By Kelly A. Reynolds, MSPH, PhD

Ahead of the federal regulatory curve, the California Department of Public Health (CDPH) joins other states in the nation in setting recommended notification levels for emerging chemical contaminants in drinking water sources. According to US EPA, 1,4-dioxane is a possible human carcinogen. Due to the chemical’s highly soluble nature and frequent presence in the environment, concern of human exposures from groundwater consumption continues to grow. How dangerous is 1,4-dioxane? What is the risk of cancer in exposed populations and is there a way to control the contaminant in our drinking water supplies?

An emerging contaminant
Dioxane has been found in numerous groundwater supplies in the US, Canada and Japan. In 2008, 73/702 (10 percent) of groundwater sources tested positive for 1,4-dioxane, with 28 (four percent) testing above the CDPH set notification level (then set at 3.0 µg/L) in drinking water. The majority of positive samples were clustered in Los Angeles County, CA.

A US EPA toxicology report on 1,4-dioxane, published in 2010, suggested the harmful level of exposure was even lower than previously thought. In response, several states lowered their guidance related to tolerable concentrations. California and Illinois set new guidance levels at one µg/L. Massachusetts set an even more stringent guidance at 0.3 µg/L.

There are many data gaps related to how often humans are exposed to dioxane and to how much they are exposed. Under US EPA’s Unregulated Contaminants Monitoring Requirements 3 (UCMR3), dioxane will be monitored by 800 US water utilities to a limit of ≤ 0.3 µg/L. With increased monitoring, the number of public and domestic wells testing positive is expected to increase. The question is: how will this data be used to drive increased safety standards?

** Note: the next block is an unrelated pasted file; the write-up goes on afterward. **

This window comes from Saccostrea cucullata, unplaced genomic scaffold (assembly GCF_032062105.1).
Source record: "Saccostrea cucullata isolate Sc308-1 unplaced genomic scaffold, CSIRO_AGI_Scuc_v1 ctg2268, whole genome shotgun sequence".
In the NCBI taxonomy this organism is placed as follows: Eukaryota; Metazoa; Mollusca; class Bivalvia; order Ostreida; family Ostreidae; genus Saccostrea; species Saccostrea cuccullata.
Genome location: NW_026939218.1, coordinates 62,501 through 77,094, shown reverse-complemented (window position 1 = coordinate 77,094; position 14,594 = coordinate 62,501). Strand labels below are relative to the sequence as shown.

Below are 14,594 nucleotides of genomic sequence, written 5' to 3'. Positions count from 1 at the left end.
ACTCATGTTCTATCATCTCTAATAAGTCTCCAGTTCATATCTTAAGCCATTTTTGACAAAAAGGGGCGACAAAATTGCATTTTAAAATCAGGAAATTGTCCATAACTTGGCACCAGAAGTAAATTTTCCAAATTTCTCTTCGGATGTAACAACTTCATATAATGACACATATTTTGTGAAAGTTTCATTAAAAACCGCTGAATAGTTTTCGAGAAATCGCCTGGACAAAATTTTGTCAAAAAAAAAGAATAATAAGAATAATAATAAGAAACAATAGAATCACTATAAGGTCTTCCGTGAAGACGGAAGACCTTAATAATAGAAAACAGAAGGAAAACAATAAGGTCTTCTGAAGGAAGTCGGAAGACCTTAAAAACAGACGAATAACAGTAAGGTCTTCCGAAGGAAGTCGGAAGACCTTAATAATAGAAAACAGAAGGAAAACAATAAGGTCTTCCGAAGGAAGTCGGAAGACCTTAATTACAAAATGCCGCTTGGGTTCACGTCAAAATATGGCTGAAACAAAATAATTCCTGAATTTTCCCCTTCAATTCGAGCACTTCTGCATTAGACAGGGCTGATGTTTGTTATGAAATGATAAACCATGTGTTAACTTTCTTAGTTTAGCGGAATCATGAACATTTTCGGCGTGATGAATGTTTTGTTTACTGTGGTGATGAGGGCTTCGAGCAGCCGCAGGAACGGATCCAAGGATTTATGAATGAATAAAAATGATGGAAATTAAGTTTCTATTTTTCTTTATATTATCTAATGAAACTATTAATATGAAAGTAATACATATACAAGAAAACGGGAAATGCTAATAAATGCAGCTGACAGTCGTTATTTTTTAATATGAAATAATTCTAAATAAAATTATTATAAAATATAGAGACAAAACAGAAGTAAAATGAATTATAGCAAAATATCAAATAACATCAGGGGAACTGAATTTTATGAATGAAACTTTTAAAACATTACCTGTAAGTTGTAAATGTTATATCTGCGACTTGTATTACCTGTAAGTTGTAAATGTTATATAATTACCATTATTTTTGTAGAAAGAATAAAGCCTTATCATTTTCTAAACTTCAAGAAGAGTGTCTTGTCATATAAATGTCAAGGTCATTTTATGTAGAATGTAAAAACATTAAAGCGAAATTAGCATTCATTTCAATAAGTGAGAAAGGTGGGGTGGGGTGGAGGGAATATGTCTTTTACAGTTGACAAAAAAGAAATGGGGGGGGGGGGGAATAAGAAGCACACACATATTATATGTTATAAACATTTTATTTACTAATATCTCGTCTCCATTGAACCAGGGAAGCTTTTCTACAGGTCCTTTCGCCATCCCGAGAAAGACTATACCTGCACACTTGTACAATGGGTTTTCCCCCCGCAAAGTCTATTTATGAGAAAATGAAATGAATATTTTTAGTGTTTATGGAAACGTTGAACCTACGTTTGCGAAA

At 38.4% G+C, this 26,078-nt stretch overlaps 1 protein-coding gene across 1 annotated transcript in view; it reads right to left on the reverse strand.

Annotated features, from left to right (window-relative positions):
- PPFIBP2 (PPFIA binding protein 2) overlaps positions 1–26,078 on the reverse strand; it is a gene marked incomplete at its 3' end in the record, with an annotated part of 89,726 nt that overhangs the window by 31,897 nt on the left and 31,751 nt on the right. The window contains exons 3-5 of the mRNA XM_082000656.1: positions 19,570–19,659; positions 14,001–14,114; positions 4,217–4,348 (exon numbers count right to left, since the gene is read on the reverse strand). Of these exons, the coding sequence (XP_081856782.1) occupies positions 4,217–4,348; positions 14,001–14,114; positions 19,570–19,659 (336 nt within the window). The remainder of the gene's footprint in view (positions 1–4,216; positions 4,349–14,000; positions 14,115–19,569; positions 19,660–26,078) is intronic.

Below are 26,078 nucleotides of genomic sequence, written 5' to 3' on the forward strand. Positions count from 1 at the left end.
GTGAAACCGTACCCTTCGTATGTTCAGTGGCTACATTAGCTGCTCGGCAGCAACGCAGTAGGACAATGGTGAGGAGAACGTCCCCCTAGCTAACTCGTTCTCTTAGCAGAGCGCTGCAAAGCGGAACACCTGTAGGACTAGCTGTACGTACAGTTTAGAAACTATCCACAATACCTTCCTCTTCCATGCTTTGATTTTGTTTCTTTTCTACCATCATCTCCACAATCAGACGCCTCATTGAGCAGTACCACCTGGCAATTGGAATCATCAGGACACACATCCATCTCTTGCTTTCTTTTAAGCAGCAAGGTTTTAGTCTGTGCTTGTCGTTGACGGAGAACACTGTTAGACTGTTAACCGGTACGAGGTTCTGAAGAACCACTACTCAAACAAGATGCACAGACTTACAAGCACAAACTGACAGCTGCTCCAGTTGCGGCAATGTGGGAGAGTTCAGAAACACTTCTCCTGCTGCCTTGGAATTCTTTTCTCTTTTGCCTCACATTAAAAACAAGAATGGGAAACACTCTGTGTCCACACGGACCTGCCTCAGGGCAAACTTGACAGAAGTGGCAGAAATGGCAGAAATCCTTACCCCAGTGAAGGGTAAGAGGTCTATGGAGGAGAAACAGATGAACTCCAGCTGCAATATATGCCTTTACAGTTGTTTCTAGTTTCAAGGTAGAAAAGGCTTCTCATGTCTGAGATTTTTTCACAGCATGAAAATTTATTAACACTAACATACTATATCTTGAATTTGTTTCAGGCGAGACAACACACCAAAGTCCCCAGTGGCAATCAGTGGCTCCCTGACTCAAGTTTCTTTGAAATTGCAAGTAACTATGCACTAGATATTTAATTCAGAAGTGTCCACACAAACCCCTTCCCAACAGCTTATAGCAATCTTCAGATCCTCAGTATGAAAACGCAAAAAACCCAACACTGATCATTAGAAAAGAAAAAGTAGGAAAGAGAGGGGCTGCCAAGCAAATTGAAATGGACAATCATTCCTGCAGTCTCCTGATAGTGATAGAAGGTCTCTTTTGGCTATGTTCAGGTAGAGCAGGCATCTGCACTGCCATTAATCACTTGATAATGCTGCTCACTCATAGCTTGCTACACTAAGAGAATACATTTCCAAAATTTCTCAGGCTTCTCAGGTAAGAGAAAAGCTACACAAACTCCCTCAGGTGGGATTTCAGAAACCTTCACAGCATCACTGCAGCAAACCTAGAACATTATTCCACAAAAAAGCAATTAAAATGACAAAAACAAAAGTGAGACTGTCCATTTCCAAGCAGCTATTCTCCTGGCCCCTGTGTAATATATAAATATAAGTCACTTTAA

Dioxane is mostly manufactured for use as a stabilizer in solvents but can also be found in personal care products, such as shampoo, cosmetics and detergents. Food samples have also tested positive. Mostly, electronic, metal-finishing and fabric-cleaning industries utilize dioxane-containing compounds. The properties that protect solvent degradation also lead to the degradation resistance in dioxane.

Humans are exposed to 1,4-dioxane via ingestion, inhalation or dermal absorption pathways. Water can serve as a source for each of the above exposure routes where drinking, showering, bathing and laundering activities contribute. Although recognized as an incomplete database, 182,338 pounds of dioxane are known to have been released into the environment in 2007. Surface water discharges totaled approximately 56,996 pounds around the same time frame. The contaminant binds weakly to soils and is highly water soluble—a combination conducive to increased transport and groundwater access.

Risk evidence
The US EPA Integrated Risk Information System (IRIS) provides information relative to specific exposure pathways and cancer risk levels for specific hazards. For non-carcinogens, IRIS provides information on reference dose (RfD) values, which mark the estimated ‘safe’ level of exposure, above which unacceptable adverse effects may occur. RfDs are based on estimated daily intake levels of drinking water. The more water one drinks, the more the intake of contaminants as well. US EPA estimates individual drinking water consumption rates at an average 1.2 L/ day for adults. Exposure below the RfD is thought to be tolerable by humans with no significant risks. Acceptable risk is based on a 10-6 risk level. This means that the drinking water consumed should cause less than one-in-a-million chance of cancer over a lifetime of consumption. Determination of carcinogenic effects is not a simple process. Classification of possible carcinogens is determined relative to the available weight of evidence (see Table 1). Evidence of 1,4-dioxane carcinogenicity is based on animal, not human, evidence. Given tumor production and spread in animals following exposure, the contaminant is considered a probable human carcinogen as well.

Control options